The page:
It never took Hank Aaron long to circle the bases after he had hit another of the home runs that became both his signature and his burden. Even on that April night in 1974 when he smote his 715th to eclipse the Big Bam himself, Babe Ruth, as baseball’s all-time home-run king, it was business as usual. No bat flip, no schoolyard prancing, no pointing toward the heavens to suggest that a higher power had ordained this moment. That was how future generations would celebrate. Aaron, a product of a flintier time, kept his smile in his hip pocket.
The Los Angeles Dodgers’ infielders reached out to touch history by shaking hands with him anyway. The unwritten code that said all friendship ceased with a game’s first pitch had fallen by the wayside. Then two college kids bolted out of the stands in Atlanta Stadium to flank Aaron as he neared third base, shouting congratulations and slapping him on the back until security corralled them.
Aaron said later they had startled him, that he wasn’t sure what they were going to do even though he was in the city that revered him as Hammering Hank of the Braves, a mortal lock for the Hall of Fame and the drawing card for a team that had abandoned Milwaukee for the New South. It was an elephant-in-the-room admission that ran counter to the excitement swirling around him. The 53,775 eyewitnesses packed into the ballpark were serenading him with hallelujahs and Vin Scully was on national TV waxing eloquent about a Black man’s triumph in a white man’s world. But there was one thing Aaron had learned along the way and that everybody else, no matter how well-intentioned, seemed to have forgotten: God doesn’t give with both hands.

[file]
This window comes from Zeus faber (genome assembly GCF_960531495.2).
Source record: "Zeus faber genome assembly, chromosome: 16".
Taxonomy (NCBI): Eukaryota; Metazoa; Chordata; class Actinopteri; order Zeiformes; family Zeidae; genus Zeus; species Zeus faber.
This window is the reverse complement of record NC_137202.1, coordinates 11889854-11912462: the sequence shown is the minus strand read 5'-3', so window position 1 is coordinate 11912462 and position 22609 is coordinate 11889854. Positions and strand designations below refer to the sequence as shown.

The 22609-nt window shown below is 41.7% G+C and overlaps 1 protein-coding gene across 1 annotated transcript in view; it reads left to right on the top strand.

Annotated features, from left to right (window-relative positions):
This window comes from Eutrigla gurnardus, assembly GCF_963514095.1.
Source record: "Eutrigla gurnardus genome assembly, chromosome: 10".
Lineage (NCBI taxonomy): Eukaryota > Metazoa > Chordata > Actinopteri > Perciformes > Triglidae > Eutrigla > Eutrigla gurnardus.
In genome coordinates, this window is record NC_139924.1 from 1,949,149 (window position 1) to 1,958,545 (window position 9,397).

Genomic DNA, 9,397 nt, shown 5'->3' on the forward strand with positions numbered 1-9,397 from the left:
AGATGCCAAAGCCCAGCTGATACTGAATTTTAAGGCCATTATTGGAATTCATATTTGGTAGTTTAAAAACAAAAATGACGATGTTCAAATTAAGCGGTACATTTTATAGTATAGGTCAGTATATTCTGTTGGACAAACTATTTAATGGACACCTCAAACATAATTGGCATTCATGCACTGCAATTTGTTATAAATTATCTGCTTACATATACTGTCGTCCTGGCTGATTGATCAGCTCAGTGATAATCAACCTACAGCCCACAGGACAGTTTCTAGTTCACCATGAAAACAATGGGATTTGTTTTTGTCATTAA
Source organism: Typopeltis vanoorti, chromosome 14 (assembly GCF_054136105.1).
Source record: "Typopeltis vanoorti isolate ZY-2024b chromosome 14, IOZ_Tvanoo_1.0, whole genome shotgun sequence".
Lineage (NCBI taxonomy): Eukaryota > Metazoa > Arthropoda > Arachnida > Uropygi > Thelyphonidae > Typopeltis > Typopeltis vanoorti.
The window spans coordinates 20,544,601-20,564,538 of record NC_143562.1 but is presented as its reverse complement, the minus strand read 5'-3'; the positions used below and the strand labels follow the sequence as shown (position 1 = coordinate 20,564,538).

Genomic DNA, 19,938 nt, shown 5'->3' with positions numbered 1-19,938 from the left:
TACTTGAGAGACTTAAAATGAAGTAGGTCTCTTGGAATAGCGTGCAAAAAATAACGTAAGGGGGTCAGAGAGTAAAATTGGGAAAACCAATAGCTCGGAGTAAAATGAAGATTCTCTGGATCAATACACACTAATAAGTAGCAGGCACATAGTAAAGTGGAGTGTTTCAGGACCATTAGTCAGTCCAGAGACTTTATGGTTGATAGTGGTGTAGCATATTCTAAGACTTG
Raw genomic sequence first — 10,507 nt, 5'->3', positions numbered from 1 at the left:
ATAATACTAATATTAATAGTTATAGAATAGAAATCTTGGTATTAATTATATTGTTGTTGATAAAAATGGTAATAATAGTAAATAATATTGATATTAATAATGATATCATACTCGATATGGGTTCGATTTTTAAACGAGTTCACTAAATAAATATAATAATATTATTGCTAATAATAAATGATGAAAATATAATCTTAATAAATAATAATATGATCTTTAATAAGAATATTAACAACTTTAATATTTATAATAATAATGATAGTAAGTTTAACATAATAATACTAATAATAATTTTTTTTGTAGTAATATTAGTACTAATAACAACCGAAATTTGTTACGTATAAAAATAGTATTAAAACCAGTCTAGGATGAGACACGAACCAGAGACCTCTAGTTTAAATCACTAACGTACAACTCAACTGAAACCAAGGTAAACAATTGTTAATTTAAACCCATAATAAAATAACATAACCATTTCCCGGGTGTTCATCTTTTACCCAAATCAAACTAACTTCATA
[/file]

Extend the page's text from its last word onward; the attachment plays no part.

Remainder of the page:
Aaron may never have uttered those exact words, but he embraced the truth of them for the rest of a life that ended Friday morning at age 86. He was a realist through and through. One need look no further than his theory of hitting to grasp that: “You stand up there alone, and if you make a mistake, it’s your mistake. If you hit a home run, it’s your home run.” And yet he still couldn’t avoid being whiplashed by bigots who reacted as though he were hell-bent on desecrating a national treasure that bore a WHITES ONLY sign.